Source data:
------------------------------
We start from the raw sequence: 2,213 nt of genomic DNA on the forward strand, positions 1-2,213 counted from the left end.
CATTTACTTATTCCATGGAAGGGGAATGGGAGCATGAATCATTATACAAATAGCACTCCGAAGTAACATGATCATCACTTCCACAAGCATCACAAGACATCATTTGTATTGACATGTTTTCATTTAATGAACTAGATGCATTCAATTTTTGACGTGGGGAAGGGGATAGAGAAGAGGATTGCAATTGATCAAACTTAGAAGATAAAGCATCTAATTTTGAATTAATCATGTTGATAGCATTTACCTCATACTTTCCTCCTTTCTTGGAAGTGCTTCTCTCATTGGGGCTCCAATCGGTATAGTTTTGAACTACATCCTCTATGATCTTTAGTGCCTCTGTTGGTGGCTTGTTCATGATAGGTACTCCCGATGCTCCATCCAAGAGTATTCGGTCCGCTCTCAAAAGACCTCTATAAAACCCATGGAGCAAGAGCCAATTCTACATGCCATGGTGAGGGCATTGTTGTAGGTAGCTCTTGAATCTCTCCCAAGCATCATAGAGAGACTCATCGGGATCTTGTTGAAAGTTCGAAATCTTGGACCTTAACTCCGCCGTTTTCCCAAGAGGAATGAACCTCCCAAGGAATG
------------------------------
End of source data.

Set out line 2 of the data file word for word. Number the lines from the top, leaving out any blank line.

CATTTACTTATTCCATGGAAGGGGAATGGGAGCATGAATCATTATACAAATAGCACTCCGAAGTAACATGATCATCACTTCCACAAGCATCACAAGACATCATTTGTATTGACATGTTTTCATTTAATGAACTAGATGCATTCAATTTTTGACGTGGGGAAGGGGATAGAGAAGAGGATTGCAATTGATCAAACTTAGAAGATAAAGCATCTAATTTTGAATTAATCATGTTGATAGCATTTACCTCATACTTTCCTCCTTTCTTGGAAGTGCTTCTCTCATTGGGGCTCCAATCGGTATAGTTTTGAACTACATCCTCTATGATCTTTAGTGCCTCTGTTGGTGGCTTGTTCATGATAGGTACTCCCGATGCTCCATCCAAGAGTATTCGGTCCGCTCTCAAAAGACCTCTATAAAACCCATGGAGCAAGAGCCAATTCTACATGCCATGGTGAGGGCATTGTTGTAGGTAGCTCTTGAATCTCTCCCAAGCATCATAGAGAGACTCATCGGGATCTTGTTGAAAGTTCGAAATCTTGGACCTTAACTCCGCCGTTTTCCCAAGAGGAATGAACCTCCCAAGGAATG